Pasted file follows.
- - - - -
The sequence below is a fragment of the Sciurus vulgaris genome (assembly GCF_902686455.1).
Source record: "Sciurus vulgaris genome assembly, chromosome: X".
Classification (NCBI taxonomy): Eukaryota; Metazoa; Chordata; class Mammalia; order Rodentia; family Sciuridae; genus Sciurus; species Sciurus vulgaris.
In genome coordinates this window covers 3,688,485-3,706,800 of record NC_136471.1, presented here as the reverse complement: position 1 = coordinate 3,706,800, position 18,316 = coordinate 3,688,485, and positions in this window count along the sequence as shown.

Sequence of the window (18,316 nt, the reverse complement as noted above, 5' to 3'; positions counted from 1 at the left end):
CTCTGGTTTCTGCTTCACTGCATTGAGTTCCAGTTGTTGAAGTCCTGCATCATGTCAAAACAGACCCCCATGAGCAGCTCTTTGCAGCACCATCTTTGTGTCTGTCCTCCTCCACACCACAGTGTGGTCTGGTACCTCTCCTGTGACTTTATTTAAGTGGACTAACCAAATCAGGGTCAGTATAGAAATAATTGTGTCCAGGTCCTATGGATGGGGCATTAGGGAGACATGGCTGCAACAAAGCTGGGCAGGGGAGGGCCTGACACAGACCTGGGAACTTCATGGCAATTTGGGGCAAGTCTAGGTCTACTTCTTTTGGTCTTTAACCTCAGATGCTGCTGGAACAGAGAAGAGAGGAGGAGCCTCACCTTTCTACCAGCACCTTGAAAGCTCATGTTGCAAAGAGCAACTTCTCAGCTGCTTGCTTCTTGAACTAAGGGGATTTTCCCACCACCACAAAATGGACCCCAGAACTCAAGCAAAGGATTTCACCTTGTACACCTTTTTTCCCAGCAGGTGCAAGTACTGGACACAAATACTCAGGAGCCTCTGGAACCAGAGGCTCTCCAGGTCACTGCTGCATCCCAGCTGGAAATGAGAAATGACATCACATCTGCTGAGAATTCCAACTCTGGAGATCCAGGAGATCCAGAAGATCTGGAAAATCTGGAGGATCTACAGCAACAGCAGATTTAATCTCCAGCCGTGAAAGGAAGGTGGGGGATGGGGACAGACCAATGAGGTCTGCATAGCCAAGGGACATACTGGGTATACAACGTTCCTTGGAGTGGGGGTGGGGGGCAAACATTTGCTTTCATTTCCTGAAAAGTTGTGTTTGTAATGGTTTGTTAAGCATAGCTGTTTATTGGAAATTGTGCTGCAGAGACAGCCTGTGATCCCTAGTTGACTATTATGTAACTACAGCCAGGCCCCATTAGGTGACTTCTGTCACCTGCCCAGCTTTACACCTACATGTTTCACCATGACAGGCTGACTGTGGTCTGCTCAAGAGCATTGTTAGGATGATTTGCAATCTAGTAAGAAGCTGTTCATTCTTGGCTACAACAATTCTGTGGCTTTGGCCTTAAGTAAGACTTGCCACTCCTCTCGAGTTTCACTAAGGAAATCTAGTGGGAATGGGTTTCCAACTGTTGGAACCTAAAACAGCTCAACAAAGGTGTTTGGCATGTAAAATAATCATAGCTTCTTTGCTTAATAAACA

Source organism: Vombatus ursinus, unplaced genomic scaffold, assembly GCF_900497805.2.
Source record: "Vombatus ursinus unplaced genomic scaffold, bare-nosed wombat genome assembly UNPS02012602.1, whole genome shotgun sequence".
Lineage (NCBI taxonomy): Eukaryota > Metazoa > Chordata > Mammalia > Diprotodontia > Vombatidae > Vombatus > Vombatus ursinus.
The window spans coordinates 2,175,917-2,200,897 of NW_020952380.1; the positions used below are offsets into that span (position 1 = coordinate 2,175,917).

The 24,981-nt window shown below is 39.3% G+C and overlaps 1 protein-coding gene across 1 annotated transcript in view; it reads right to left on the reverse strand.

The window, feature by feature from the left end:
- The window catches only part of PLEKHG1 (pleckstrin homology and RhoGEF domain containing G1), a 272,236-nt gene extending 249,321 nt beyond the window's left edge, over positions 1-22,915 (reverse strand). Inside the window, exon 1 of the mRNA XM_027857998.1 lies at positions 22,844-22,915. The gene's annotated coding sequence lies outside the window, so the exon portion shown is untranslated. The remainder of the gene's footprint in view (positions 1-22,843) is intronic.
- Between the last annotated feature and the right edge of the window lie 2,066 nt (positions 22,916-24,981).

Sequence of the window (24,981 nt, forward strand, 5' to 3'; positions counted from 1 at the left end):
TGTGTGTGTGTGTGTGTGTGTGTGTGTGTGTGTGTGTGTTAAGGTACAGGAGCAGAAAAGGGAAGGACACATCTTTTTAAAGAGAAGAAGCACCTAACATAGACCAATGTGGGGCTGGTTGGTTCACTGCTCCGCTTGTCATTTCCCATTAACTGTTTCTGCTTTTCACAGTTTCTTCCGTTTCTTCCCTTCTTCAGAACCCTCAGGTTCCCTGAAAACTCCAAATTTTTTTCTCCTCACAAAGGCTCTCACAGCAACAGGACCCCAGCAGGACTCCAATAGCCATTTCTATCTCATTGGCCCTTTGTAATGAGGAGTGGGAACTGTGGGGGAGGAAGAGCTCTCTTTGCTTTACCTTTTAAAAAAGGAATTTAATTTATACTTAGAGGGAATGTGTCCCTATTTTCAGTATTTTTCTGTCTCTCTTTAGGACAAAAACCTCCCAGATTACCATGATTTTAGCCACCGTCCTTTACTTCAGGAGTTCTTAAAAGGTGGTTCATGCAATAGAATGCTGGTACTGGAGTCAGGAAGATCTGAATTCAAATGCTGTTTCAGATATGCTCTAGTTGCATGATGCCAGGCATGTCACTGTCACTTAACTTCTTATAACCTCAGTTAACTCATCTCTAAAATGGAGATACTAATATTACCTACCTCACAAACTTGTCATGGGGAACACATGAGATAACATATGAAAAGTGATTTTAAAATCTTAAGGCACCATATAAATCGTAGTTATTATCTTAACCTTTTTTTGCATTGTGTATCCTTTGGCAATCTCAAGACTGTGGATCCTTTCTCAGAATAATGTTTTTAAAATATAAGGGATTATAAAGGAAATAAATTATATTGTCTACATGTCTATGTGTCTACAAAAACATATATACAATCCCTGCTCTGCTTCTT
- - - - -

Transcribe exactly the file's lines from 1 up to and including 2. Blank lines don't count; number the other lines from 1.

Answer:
The sequence below is a fragment of the Sciurus vulgaris genome (assembly GCF_902686455.1).
Source record: "Sciurus vulgaris genome assembly, chromosome: X".